1 Kings 15:1-20
Abijah King of Judah
In the eighteenth year of the reign of Jeroboam son of Nebat, Abijah15:1 Some Hebrew manuscripts and Septuagint (see also 2 Chron. 12:16); most Hebrew manuscripts Abijam; also in verses 7 and 8 became king of Judah, and he reigned in Jerusalem three years. His mother’s name was Maakah daughter of Abishalom.15:2 A variant of Absalom; also in verse 10
He committed all the sins his father had done before him; his heart was not fully devoted to the Lord his God, as the heart of David his forefather had been. Nevertheless, for David’s sake the Lord his God gave him a lamp in Jerusalem by raising up a son to succeed him and by making Jerusalem strong. For David had done what was right in the eyes of the Lord and had not failed to keep any of the Lord’s commands all the days of his life—except in the case of Uriah the Hittite.
There was war between Abijah15:6 Some Hebrew manuscripts and Syriac Abijam (that is, Abijah); most Hebrew manuscripts Rehoboam and Jeroboam throughout Abijah’s lifetime. As for the other events of Abijah’s reign, and all he did, are they not written in the book of the annals of the kings of Judah? There was war between Abijah and Jeroboam. And Abijah rested with his ancestors and was buried in the City of David. And Asa his son succeeded him as king.
Asa King of Judah
In the twentieth year of Jeroboam king of Israel, Asa became king of Judah, and he reigned in Jerusalem forty-one years. His grandmother’s name was Maakah daughter of Abishalom.
Asa did what was right in the eyes of the Lord, as his father David had done. He expelled the male shrine prostitutes from the land and got rid of all the idols his ancestors had made. He even deposed his grandmother Maakah from her position as queen mother, because she had made a repulsive image for the worship of Asherah. Asa cut it down and burned it in the Kidron Valley. Although he did not remove the high places, Asa’s heart was fully committed to the Lord all his life. He brought into the temple of the Lord the silver and gold and the articles that he and his father had dedicated.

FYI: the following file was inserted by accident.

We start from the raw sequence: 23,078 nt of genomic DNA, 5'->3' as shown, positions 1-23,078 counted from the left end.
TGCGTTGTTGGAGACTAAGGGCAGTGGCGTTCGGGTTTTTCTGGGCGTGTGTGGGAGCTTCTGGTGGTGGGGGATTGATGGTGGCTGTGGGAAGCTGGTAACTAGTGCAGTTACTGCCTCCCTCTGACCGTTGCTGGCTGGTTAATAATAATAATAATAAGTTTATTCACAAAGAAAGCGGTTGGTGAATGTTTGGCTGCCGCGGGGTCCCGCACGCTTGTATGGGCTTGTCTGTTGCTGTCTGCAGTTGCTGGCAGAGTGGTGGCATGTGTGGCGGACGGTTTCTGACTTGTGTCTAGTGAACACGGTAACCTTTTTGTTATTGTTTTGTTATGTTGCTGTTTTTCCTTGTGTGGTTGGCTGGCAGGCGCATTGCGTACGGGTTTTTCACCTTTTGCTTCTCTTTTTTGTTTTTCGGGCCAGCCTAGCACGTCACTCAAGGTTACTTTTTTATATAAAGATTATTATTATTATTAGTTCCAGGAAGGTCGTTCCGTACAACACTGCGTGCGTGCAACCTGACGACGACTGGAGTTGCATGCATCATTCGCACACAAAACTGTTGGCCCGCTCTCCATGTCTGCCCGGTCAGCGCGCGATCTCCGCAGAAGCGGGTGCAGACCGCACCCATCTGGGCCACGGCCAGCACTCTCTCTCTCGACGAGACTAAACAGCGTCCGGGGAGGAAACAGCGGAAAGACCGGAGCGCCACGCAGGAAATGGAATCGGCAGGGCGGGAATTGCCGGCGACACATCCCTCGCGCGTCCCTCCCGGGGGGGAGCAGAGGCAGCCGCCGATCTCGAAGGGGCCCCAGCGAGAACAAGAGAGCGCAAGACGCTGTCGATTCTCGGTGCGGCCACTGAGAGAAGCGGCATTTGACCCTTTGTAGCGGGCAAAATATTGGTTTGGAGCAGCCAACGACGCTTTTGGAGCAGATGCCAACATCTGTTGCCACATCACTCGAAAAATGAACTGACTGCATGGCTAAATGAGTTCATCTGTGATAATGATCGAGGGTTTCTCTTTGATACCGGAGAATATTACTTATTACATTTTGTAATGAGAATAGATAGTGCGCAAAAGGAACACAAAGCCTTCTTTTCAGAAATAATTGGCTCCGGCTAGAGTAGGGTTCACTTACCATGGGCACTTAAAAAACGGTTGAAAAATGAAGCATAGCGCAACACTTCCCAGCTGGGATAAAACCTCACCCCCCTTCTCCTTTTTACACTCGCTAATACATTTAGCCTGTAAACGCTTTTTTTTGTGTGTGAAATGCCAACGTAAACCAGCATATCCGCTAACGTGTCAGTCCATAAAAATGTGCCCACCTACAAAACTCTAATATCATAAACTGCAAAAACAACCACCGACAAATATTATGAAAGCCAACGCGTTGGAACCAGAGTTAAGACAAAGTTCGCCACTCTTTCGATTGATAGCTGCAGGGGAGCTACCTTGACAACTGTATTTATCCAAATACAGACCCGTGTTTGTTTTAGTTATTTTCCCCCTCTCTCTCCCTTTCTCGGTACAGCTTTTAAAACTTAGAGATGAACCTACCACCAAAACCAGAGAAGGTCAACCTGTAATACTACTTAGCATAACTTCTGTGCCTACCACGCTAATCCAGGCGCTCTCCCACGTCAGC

There was war between Asa and Baasha king of Israel throughout their reigns. Baasha king of Israel went up against Judah and fortified Ramah to prevent anyone from leaving or entering the territory of Asa king of Judah.
Asa then took all the silver and gold that was left in the treasuries of the Lord’s temple and of his own palace. He entrusted it to his officials and sent them to Ben-Hadad son of Tabrimmon, the son of Hezion, the king of Aram, who was ruling in Damascus. “Let there be a treaty between me and you,” he said, “as there was between my father and your father. See, I am sending you a gift of silver and gold. Now break your treaty with Baasha king of Israel so he will withdraw from me.”
Ben-Hadad agreed with King Asa and sent the commanders of his forces against the towns of Israel. He conquered Ijon, Dan, Abel Beth Maakah and all Kinnereth in addition to Naphtali.